Former Hab Michael Ryder scores winner as Boston takes 3-0 series lead

Bruins 4 Canadiens 2 MONTREAL — Michael Ryder won’t use words like payback, revenge or even “I told you so” when he scores against the Montreal Canadiens.

Montreal Canadiens head coach Bob Gainey watches the final minute of the game behind Alex Kovalev

Bruins 4 Canadiens 2

MONTREAL — Michael Ryder won’t use words like payback, revenge or even “I told you so” when he scores against the Montreal Canadiens.

Not even after getting the game-winning goal against his former team Monday night to break a 2-2 tie and lift the rival Boston Bruins to a 4-2 win and a 3-0 stranglehold in their NHL Eastern Conference playoff series.

Boston can close out the best-of-seven series and move on to the second round with a win Wednesday in Game 4 at the Bell Centre.

“I don’t know, I just try to work hard and play my game,” Ryder said, looking innocent as possible after his game-winner. “It was a big win for us.

“My goal was just a rebound goal and it ended up being the winner.”

Phil Kessel, Shawn Thornton and Chuck Kobasew, into an empty net, also scored for the Bruins, the top seed in the East.

Rookie defenceman Yannick Weber had a goal and an assist and Chris Higgins also scored for the injury-plagued Canadiens, who learned before the game they would be without veterans Alex Tanguay and Mathieu Schneider due to upper body injuries.

Boston was outskated by Montreal through the first half of the game before taking over midway through the second period. The Bruins did not appear to miss suspended forward Milan Lucic.

Ryder was a healthy scratch in last year’s playoffs under former Habs coach Guy Carbonneau as Montreal beat Boston in the opening round. It was a dismal season for the native of Bonavista, N.L., in he slumped to 14 goals after scoring 30 in each of the previous two campaigns.

He signed as a free agent with Boston last summer after Montreal failed to make him a contract offer and, reunited with coach Claude Julien, he bounced back with a 26 regular-season goals.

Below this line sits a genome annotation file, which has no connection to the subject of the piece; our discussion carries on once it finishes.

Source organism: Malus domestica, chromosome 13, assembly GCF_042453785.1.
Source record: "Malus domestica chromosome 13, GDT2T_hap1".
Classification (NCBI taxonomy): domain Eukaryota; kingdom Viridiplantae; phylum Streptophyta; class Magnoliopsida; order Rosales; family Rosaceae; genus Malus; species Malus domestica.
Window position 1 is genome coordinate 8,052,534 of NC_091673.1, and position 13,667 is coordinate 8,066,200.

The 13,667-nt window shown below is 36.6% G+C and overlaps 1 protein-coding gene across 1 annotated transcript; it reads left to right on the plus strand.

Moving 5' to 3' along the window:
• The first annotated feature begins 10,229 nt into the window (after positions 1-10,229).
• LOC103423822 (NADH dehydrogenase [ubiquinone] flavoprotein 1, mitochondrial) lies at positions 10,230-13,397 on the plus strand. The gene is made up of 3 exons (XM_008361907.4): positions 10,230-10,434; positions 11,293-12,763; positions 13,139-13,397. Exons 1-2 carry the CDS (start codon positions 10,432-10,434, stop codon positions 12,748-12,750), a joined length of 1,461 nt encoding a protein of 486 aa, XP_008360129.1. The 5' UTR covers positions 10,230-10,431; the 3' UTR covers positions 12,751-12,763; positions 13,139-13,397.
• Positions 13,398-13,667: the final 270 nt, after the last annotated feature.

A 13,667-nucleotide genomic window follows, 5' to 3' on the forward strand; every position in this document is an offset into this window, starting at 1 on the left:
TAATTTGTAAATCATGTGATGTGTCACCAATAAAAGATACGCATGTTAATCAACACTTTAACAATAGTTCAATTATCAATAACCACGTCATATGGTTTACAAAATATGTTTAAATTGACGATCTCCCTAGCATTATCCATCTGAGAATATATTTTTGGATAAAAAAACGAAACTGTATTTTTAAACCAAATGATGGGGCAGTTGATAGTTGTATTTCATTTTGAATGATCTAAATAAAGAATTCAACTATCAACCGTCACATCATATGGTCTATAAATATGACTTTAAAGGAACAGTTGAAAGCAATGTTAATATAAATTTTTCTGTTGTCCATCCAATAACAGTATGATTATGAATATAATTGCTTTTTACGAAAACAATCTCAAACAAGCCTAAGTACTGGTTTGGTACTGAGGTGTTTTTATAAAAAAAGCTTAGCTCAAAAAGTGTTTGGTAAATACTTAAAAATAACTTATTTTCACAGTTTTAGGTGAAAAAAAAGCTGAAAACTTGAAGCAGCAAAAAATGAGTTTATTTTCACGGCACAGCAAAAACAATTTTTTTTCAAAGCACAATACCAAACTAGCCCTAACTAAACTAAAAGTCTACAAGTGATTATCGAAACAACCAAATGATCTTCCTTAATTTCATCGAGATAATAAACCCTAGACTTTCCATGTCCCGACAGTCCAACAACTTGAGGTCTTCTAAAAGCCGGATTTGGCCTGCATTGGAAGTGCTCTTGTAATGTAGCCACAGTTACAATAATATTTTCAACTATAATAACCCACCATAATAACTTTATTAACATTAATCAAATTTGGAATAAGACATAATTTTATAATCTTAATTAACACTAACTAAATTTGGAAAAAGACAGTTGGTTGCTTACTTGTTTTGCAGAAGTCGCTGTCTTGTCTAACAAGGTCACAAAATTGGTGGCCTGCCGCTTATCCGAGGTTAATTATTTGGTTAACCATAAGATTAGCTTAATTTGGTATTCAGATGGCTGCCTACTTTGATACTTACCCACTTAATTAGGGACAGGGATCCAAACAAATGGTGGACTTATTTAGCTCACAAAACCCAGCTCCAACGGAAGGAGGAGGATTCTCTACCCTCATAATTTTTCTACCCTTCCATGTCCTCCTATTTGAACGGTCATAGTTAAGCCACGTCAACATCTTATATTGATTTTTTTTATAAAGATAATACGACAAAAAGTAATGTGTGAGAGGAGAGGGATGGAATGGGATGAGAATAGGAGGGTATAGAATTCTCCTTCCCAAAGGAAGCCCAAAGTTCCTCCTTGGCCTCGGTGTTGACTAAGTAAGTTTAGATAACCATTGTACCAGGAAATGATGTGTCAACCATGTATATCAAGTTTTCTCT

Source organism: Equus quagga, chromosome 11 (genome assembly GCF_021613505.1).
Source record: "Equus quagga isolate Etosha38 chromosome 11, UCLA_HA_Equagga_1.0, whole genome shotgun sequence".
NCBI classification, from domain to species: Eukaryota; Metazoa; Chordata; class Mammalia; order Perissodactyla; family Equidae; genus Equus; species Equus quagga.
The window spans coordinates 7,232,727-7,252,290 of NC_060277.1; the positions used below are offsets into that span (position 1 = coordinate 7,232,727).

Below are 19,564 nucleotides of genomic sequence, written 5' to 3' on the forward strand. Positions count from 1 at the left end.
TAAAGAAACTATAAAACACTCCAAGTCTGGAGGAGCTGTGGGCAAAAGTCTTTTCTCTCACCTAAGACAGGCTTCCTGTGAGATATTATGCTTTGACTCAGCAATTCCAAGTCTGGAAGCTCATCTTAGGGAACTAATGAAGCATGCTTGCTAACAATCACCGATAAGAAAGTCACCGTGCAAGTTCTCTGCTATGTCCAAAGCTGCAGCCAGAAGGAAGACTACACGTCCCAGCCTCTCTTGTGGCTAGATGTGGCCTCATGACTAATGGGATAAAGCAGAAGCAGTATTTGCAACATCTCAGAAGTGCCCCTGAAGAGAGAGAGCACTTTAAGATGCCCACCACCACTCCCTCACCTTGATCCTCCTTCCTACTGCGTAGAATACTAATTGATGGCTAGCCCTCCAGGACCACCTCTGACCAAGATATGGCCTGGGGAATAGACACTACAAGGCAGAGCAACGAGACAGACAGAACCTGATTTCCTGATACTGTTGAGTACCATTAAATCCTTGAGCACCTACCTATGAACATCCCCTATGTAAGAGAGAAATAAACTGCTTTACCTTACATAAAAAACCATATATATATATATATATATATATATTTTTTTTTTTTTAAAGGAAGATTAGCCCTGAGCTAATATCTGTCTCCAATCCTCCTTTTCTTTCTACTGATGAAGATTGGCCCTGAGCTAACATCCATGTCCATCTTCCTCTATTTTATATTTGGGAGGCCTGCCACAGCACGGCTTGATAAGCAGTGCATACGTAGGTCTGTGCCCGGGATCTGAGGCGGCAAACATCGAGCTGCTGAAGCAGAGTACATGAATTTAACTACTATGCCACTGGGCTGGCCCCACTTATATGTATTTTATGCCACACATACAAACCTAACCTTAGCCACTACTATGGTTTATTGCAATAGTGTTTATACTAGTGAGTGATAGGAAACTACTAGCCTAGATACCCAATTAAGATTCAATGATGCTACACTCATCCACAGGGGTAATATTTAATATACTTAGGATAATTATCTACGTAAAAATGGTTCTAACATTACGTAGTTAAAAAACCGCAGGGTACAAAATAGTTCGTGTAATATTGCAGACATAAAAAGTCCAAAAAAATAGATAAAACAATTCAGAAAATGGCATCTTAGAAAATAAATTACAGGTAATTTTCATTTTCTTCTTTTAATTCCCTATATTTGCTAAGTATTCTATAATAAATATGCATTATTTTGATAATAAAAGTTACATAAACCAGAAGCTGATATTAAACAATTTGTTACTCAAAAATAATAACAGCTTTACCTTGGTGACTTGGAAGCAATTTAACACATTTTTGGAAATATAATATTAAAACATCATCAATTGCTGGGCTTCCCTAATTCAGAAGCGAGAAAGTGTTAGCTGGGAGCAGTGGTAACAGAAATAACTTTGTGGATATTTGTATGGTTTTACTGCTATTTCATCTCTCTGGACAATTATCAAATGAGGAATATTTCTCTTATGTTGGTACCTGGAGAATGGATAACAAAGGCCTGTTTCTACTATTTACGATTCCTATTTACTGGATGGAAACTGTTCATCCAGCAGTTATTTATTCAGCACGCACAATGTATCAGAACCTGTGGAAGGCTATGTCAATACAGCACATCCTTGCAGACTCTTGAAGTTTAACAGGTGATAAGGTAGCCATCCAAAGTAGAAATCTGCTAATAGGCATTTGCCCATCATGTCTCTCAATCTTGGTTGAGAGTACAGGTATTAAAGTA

Ryder played for Julien both in junior hockey with the Hull Olympiques and in Montreal before Julien was fired in 2006.

“I knew I could play,” said Ryder. “I never lost it.

“It was just getting the opportunity again.”

His coach agreed.

“Good for him to come in here and showcase what he can do,” said Julien. “I knew him, but it’s not for the coach to tell an organization which guys to sign.

“But before last year, he scored 25 to 30 goals a year. We knew he could bounce back. And with our style of play, he seemed like a guy who could fit in.”

Only two teams have ever come back from an 0-3 deficit in playoff history — the 1942 Toronto Maple Leafs and the 1975 New York Islanders. It is the 10th time Montreal has lost the first three games of a series.

With elimination looking imminent, coach and general manager Bob Gainey hinted that drastic measures may be taken for Game 4 and that even injured veterans Andrei Markov and Robert Lang could return. Neither has played in the series.

Lang has been out since early February with a severed Achilles tendon and was not expected back until at least the second round of playoffs. Markov missed the final four games of the regular season with an undisclosed injury. Both have been skating of late, but not with their teammates.

“All our players are on skates now and we know what the game represents, so we will be re-evaluating everyone,” said Gainey. “It’s the worst situation and the best challenge.

“We’d rather not be in this situation. We came in looking for a win and we didn’t get one.”

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